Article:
Bisse des Ravines

Filled with water from mid-May to mid-October, the Bisse des Ravines brings walkers up above the village of Bruson.

Typical features of the Valais mountain landscape, the bisses are ancient irrigation canals which used to bring water down from the glaciers and Alpine springs to the valley below. The paths that run along these are mute witnesses of a not-so-distant past and now make for pleasant walks. Created in 1908, the Bisse des Ravines was abandoned in 1942 before being completely restored in 2013. This gentle family walk starts in Bruson, at an altitude of about 1,000 metres. After an initial, slightly steep ascent, the route follows a gentle slope along the bisse, which flows alternately through wooden or metal channels or even underground. At the point where it takes in water, at an altitude of 1,300 metres, a pretty waterfall rises up under the watchful eye of a wolf carved out of the wood. This beautiful two-hour loop hike through flower-filled meadows and larch forests is just waiting for you!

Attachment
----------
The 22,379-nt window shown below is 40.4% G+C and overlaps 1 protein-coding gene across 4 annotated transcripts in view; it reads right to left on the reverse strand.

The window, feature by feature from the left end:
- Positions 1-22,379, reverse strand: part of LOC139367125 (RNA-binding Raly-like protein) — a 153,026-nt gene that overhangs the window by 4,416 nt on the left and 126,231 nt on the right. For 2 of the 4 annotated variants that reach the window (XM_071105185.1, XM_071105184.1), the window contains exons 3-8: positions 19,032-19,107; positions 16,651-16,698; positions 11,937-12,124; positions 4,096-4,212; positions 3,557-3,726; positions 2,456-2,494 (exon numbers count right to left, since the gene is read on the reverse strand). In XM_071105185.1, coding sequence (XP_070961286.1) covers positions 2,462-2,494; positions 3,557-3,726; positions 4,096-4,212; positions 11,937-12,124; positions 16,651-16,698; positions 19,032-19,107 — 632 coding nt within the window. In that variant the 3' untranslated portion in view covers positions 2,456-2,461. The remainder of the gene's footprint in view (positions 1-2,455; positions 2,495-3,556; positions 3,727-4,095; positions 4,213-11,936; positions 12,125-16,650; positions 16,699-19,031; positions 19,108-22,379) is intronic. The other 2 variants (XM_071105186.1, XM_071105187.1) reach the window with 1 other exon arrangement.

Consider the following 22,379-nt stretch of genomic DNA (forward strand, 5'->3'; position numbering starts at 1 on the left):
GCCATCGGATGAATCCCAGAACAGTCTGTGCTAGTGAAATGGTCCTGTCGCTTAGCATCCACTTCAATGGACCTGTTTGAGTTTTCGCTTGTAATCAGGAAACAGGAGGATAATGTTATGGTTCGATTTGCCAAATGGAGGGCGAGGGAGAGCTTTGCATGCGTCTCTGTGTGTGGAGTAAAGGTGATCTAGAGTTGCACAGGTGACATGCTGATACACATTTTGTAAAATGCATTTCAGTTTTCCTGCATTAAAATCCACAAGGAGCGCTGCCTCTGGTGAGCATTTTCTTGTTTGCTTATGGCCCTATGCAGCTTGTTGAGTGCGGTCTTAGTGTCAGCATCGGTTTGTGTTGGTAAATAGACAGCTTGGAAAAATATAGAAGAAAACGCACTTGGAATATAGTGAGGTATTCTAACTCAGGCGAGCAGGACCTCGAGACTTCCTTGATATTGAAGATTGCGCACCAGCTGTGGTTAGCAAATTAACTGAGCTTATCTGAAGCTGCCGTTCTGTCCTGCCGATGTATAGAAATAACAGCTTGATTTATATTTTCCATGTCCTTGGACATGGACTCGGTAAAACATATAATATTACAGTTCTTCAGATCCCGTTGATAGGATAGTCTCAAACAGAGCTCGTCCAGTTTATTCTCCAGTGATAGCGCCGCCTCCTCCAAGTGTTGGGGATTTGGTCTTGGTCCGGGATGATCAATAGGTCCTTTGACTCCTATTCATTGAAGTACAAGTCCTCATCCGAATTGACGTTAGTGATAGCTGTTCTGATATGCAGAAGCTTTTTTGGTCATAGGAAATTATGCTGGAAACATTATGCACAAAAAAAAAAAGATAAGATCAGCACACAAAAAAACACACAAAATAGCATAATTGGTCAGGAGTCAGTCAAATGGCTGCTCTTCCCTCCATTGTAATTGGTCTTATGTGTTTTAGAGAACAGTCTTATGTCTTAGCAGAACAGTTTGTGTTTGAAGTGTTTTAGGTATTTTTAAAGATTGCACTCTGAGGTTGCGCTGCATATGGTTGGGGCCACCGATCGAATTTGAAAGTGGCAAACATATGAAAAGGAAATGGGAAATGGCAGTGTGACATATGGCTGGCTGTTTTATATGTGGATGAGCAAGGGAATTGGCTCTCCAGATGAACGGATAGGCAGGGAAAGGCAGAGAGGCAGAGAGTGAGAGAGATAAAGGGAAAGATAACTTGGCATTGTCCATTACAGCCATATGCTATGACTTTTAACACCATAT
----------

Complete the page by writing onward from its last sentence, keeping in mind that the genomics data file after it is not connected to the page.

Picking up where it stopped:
With my little baby, I go up and down all the paths and water channels round Verbier, and especially the Bisse des Ravines, which is ideal for a Sunday walk with the family.

Xavier de Le Rue, Verbier ambassador

The Bisse des Ravines walk is quite a short hike that’s very accessible to all levels of walker, without forgetting a little stop-over at Raclett’House as you leave, to get to know the local food specialities.

Justin Murisier, Verbier ambassador

For the energy that this forest gives off.

Maude Besse, Verbier ambassador

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